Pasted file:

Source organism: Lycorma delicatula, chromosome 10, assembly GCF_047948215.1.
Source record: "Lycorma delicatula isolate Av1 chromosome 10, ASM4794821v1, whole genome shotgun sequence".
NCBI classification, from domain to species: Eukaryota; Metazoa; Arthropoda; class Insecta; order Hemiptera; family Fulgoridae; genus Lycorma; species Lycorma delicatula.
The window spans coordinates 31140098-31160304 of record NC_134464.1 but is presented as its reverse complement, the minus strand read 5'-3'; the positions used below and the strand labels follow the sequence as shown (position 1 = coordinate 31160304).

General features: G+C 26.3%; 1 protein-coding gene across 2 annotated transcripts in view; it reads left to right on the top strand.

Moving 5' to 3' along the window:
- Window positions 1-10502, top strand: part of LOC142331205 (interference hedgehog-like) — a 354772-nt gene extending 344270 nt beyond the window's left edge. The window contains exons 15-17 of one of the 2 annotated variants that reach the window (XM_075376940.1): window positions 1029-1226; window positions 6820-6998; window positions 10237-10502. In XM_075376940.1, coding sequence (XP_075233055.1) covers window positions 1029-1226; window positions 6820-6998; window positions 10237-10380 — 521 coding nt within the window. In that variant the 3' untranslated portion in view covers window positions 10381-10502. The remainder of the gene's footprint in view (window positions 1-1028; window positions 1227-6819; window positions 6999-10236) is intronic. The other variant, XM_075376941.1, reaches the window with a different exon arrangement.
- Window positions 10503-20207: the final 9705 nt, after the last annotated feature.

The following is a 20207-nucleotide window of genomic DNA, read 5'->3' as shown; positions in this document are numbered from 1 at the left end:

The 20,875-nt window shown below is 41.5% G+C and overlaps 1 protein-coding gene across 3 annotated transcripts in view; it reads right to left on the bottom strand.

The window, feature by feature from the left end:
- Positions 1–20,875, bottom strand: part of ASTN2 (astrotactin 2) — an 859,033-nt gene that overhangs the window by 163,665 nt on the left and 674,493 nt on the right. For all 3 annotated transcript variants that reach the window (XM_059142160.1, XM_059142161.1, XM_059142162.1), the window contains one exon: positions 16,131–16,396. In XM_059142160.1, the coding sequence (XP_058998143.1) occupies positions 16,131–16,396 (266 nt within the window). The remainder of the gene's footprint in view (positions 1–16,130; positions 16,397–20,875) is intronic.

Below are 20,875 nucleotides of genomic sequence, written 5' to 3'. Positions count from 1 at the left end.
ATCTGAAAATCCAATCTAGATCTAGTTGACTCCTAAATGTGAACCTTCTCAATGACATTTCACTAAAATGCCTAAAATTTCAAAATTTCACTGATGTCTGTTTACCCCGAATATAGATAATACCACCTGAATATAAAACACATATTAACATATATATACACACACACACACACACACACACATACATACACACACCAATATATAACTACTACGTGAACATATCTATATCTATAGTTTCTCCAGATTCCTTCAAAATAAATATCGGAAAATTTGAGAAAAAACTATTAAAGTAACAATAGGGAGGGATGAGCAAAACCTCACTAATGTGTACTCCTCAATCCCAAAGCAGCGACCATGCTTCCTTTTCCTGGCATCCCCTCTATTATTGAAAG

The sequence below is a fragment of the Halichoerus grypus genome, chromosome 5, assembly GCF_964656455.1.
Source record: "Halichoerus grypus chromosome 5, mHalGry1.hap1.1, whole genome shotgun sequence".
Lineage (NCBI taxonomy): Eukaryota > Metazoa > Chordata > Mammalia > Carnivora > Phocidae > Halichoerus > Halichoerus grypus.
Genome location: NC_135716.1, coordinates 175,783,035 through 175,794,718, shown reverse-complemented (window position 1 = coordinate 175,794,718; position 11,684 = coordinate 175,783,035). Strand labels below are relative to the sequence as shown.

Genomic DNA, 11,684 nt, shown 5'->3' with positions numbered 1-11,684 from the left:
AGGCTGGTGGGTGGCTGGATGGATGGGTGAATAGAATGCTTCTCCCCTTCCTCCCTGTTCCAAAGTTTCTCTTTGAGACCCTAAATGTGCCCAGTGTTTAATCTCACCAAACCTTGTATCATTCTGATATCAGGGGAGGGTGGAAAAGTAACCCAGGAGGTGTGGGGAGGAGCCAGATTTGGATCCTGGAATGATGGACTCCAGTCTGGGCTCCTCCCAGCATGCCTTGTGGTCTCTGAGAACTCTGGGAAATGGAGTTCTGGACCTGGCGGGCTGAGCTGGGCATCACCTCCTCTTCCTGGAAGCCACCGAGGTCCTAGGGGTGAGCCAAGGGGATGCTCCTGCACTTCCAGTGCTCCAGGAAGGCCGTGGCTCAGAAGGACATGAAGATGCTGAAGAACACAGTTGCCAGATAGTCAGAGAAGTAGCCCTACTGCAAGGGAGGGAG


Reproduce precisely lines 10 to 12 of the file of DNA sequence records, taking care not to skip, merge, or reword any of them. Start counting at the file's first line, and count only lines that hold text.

The 20,875-nt window shown below is 41.5% G+C and overlaps 1 protein-coding gene across 3 annotated transcripts in view; it reads right to left on the bottom strand.

The window, feature by feature from the left end:
- Positions 1–20,875, bottom strand: part of ASTN2 (astrotactin 2) — an 859,033-nt gene that overhangs the window by 163,665 nt on the left and 674,493 nt on the right. For all 3 annotated transcript variants that reach the window (XM_059142160.1, XM_059142161.1, XM_059142162.1), the window contains one exon: positions 16,131–16,396. In XM_059142160.1, the coding sequence (XP_058998143.1) occupies positions 16,131–16,396 (266 nt within the window). The remainder of the gene's footprint in view (positions 1–16,130; positions 16,397–20,875) is intronic.